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Column 817electricity charges resulting, for example, from additional expenditure on refurbishing transmission or distribution systems which are subject to more severe weather conditions than those in urban areas. It is the view of the Council that remote rural areas in the South of Scotland require no less protection than what is proposed for the North of Scotland area and there should be no possibility of discrimination between tariffs for the same class of consumer living in different areas of the South of Scotland." Incidentally, the same applies to consumers of the South of Scotland board who live in my constituency in England, because they also will be served by the company that replaces it. The same will apply throughout England and Wales.
The other place did an excellent job when it defeated the Government on this part of the Bill. The Government, in their reference to and discussion of the amendments before us tonight, have simply taken refuge in technicalities and referred to the one amendment which would give the director general an obligation to take into account the needs of consumers in rural areas. That amendment alone would impose no obligation on the companies not to discriminate against rural areas. It is not sufficiently strong to protect the rural consumer from adverse tariffs which may already be planned for them by some of the people who will run those companies.
In the absence of anything better, I ask the House to stand by the judgment of the other place. There are a great many people in the other place who know a great deal more about the countryside than most members of the Government and most of the people who devised the Bill. The Government's defeat in the other place was the result of a recognition of rural problems, which is still not apparent in the actions of Ministers.
The Government still have time tonight to accept more of the Lords amendments and not seek to overturn them. I believe that the Government's attitude is a slap in the face for country dwellers throughout England, Wales and the south of Scotland. The House should not allow them to do it.
Mr. Hardy : I agree emphatically with the hon. Member for Berwick- upon-Tweed (Mr. Beith), and I underline the powerful arguments advanced by my hon. Friend the Member for Carmarthen (Mr. Williams), who represents a large rural constituency.
The Minister should understand that some Labour Members represent county seats in England. My constituency is a county seat because I argued at the Boundary Commission hearing that it should be. Even in my constituency, which is in a metropolitan area, I have small settlements and cottages here and there, off the beaten track, and I am extremely worried about the people who live there. After the five-year transition period--the hon. Member for Berwick-upon-Tweed reminded the House that there is no guarantee that we will have to wait until the five years is over--there could be serious developments. When people want to make a profit out of the electricity supply industry, those who live some distance away from a conurbation will be at risk.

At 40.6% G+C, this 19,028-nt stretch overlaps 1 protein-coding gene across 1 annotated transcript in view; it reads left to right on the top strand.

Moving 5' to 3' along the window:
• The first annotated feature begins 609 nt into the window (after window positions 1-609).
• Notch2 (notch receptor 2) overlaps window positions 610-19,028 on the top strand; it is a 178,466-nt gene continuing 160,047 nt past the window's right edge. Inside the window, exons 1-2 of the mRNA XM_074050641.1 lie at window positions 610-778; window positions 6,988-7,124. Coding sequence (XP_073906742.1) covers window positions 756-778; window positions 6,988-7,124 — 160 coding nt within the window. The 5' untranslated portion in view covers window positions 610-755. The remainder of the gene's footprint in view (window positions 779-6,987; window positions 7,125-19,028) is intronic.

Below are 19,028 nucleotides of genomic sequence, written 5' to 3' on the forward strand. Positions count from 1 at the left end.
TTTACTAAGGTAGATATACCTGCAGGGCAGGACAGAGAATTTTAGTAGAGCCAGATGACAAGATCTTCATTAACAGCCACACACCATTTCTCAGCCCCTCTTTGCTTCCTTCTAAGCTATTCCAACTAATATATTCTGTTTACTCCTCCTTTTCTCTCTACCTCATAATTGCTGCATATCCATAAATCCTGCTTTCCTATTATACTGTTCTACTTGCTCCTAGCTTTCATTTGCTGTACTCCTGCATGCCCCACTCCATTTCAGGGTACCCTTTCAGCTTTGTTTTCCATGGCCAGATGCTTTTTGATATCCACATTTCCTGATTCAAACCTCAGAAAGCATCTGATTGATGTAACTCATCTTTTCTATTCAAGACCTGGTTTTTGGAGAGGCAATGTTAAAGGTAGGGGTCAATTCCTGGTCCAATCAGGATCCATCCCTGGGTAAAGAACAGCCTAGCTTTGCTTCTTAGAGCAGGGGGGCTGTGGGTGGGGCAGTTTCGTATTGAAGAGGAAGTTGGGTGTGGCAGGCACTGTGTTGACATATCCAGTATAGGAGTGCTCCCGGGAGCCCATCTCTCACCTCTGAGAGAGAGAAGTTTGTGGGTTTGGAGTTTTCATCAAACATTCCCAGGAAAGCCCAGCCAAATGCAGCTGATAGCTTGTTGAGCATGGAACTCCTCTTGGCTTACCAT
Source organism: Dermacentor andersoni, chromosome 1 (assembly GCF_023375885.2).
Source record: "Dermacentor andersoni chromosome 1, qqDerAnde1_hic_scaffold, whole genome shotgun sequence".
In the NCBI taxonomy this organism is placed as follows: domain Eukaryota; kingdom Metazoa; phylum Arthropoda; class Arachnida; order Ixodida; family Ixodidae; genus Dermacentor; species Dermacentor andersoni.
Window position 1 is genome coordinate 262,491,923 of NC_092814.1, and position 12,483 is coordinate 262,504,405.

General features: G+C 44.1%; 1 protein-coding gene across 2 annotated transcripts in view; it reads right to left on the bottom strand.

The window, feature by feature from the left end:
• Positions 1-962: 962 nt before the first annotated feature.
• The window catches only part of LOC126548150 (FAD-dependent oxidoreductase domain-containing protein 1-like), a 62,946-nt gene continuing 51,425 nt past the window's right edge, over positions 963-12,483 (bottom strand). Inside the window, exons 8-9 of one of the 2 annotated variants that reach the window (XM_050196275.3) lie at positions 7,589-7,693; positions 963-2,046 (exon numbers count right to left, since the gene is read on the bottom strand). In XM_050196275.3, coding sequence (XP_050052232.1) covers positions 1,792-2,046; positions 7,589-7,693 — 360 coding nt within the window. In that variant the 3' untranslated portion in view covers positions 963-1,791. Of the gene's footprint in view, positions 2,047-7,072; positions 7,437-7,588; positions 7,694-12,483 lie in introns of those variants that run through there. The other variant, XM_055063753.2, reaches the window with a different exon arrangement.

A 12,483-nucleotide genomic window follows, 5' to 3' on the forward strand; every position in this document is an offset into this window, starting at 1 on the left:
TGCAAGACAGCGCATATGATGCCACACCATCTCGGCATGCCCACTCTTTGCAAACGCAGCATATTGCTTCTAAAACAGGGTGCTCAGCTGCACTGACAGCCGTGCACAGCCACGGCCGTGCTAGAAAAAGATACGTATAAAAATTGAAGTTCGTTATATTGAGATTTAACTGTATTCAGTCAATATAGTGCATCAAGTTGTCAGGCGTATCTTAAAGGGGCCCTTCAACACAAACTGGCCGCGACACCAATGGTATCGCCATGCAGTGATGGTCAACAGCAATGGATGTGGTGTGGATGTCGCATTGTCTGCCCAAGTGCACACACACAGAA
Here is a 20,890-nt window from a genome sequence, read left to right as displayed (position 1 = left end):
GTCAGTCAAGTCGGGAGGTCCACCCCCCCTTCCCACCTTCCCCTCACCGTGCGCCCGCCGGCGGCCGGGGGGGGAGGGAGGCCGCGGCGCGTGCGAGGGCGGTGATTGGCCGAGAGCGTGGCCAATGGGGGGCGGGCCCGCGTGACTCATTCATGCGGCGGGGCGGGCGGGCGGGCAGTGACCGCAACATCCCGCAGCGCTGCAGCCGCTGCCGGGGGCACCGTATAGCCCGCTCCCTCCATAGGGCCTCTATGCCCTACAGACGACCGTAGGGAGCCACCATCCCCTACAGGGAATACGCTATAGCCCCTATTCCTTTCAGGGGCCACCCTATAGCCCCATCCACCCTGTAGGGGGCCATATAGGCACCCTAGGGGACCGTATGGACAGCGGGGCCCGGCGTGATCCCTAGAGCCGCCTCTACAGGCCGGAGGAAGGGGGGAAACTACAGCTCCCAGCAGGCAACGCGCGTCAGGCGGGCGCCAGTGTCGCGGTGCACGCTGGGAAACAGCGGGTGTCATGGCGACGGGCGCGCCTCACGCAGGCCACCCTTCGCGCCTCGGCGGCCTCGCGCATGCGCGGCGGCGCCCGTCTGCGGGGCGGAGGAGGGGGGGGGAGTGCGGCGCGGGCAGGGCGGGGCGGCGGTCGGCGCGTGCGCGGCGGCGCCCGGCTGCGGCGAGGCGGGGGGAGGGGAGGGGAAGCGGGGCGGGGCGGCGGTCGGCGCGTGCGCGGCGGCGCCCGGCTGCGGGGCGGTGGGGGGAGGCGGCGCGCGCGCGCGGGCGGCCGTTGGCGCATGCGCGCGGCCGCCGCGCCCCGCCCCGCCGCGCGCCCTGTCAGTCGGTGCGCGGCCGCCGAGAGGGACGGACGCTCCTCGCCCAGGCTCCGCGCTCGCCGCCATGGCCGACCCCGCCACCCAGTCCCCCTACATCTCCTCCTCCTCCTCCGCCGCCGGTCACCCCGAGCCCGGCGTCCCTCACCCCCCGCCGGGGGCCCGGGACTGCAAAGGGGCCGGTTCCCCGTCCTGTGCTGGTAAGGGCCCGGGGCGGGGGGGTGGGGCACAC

I am surprised that the Government have decided to treat the other place with contempt. As the hon. Member for Berwick-upon-Tweed said, the noble Lords who took
Column 818part in that debate know what they are talking about. They understand the anxieties in rural and not-so-rural areas of Britain. The Minister should have taken the time to watch television this weekend. They were burning an effigy of one of his right hon. Friends.
Mr. James Hill (Southampton, Test) : Hear, hear.
Mr. Hardy : I felt sorry for the Minister concerned, whose effigy was burnt in one of Britain's most true-blue areas. The hon. Member for Southampton, Test (Mr. Hill) is not paying much attention, but it happened not far from his constituency. I had not expected to read that Conservative Ministers' effigies had been burnt in counties such as Hampshire, but it happened, and with good reason. The people responsible know that their areas are not being served well by an Administration who have hitherto pretended to care about rural Britain.
Only a week or two ago, I took part in a debate in the House about a problem related to this--the housing problem. In huge parts of rural Britain, the cost of housing is now such that people who were born in a certain village, perhaps descended from generations of forebears who have lived there, can no longer afford to live there themselves. Now, even if they can afford the rent, they will not be able to afford the fuel. The Government are disregarding the yeomen to look after the yuppies, and the Bill is an example of their shifting priorities.
I am worried about people living in such places as Lea Brook and Street in the parish of Wentworth, from which my constituency takes its name. I am also worried about slightly larger communities such as Hooton Roberts, which has 80 or 90 electors. I am worried about communities a little larger than that as well. As the squeeze for profit develops in the electricity supply industry, the community at risk may become larger and larger. The industry will certainly be eager to supply London ; I do not know whether it will be eager to supply Wentworth, and I certainly do not think that in five years' time the people of Wentworth--the village and perhaps the constituency--should feel entirely confident that they will pay no more than those living in Sheffield, Manchester, Birmingham or London.
If the Government begin to panic--there seems to be a good deal of panic in the air at present--to make sure that the people of Hampshire will not continue to burn effigies, they may decide to make electricity cheaper in the south than in the north. It is all very well for the hon. Member for Test to welcome such a prospect ; I heard him shout, "Hear, hear," when I suggested that there was a serious risk. The fact remains that we have been subsidising the south of England for a long time in any case, because we have been bearing the cost of loss of transmission.